A couple of recent news articles made me think that perhaps a post concerning some of the differences between Lutheran and Catholic beliefs regarding Holy Communion might be helpful (I also find theological discussions endlessly interesting).
Communion is also called The Lord’s Supper, the Eucharist (“Thanksgiving”), or the Sacrifice of the Altar. My intent in this post is simply to describe, the best that I can, the differences in belief. I’m a Lutheran pastor, so I’m obviously coming at this from a Lutheran (LCMS) perspective, but I’ll do my best to do justice to the Catholic belief. In addition, I won’t be able to cover every issue or nuance, but will try to highlight the main ones. Also, if you’d like to comment, please feel free to email me.
The first article talks about a new Swedish cardinal who grew up Lutheran but later converted to Catholicism. He states that inter-communion between Lutherans and Catholics is not possible due to the different beliefs about Communion. In particular, he notes: “Officially we know that Luther accepted the real presence in the Eucharist in actu, during the celebration only, but not after the Mass, and that is a great difficulty of course.” He is correct in his statement, which I’ll elaborate upon below.
The second article concerns the use of gluten free hosts in Communion. The Roman Catholic Church believes that wheat must be used in the bread (citing, for example, John 12:24). Thus, low-gluten hosts are ok; no gluten hosts (i.e. those without wheat) are not.
I point to these two articles, because they help to bring out some differences between Lutheran and Catholic beliefs regarding Communion. I’ve organized this comparison around questions with summarized Lutheran and Catholic answers; I’ve also included a line for “Other Protestant Christians.” I’m leaving out the Eastern Orthodox churches, however. (Update 13 July: It’s been pointed out to me – correctly – that I’m doing an injustice to the full spectrum of Protestant belief about Communion by lumping them all together under “Other.” For that I apologize. My main intent for this post was just to compare Lutheran and Catholic beliefs, so I haven’t given full expression to all Protestant beliefs, such as Episcopalian/Anglican.)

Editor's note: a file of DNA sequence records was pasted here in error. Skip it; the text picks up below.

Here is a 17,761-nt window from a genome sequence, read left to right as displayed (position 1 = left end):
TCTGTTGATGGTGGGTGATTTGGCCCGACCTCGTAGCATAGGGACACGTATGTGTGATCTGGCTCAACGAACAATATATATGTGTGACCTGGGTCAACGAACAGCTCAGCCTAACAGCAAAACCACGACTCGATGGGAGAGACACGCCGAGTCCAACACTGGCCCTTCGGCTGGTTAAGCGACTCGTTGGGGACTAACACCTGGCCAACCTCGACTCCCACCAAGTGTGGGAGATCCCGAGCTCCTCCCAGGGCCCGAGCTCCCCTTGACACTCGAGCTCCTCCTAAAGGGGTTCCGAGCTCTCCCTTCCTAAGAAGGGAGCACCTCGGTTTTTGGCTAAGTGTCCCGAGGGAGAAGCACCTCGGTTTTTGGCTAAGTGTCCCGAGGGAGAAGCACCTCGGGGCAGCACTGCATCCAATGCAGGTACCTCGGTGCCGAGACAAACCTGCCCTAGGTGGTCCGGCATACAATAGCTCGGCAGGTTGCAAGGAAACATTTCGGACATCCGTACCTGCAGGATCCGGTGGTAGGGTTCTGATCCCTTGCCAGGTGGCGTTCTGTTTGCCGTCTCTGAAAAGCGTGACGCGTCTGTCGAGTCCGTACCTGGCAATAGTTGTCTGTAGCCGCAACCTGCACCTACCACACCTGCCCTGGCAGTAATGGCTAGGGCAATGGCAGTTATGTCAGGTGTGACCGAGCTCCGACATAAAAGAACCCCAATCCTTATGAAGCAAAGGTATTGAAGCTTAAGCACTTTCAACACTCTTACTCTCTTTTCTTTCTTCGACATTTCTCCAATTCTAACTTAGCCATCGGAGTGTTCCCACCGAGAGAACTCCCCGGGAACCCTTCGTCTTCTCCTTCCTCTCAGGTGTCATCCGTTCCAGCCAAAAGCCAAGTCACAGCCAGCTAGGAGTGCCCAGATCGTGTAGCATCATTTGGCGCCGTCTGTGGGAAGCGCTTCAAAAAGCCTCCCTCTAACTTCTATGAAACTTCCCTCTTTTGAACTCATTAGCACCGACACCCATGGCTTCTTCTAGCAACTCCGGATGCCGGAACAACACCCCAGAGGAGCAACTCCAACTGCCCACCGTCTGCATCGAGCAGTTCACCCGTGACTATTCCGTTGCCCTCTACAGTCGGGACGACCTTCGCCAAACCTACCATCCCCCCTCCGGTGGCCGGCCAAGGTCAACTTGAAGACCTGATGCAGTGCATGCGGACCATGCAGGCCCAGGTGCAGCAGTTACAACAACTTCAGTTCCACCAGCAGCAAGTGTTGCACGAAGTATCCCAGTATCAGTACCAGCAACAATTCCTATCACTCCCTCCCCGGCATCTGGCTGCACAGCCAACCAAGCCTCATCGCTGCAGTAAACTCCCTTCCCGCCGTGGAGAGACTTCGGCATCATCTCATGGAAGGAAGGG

- What is Communion?
Lutheran: Communion is a Sacrament of the Lord whereby he gives us his body and blood for our salvation. That is, the benefits which Christ won for us on the cross and empty tomb (i.e. forgiveness of sins and reconciliation to God, each other, and creation) are distributed to us here, as well as through Baptism and the proclamation of the Gospel.
Catholic: Communion is a Sacrament of the Lord and connected with the Sacrifice of the Mass whereby Christ is offered up in an unbloody sacrifice to give glory to God and then distributed to the people.
Other Protestant Christians: Communion is a meal of remembrance of Christ’s sacrifice on the cross. He is spiritually present.
- What is the bread and wine in Communion?
Lutheran: It is Christ’s body and blood “in, with, and under” the bread and wine.
Catholic: It is Christ’s body and blood in the appearance of bread and wine.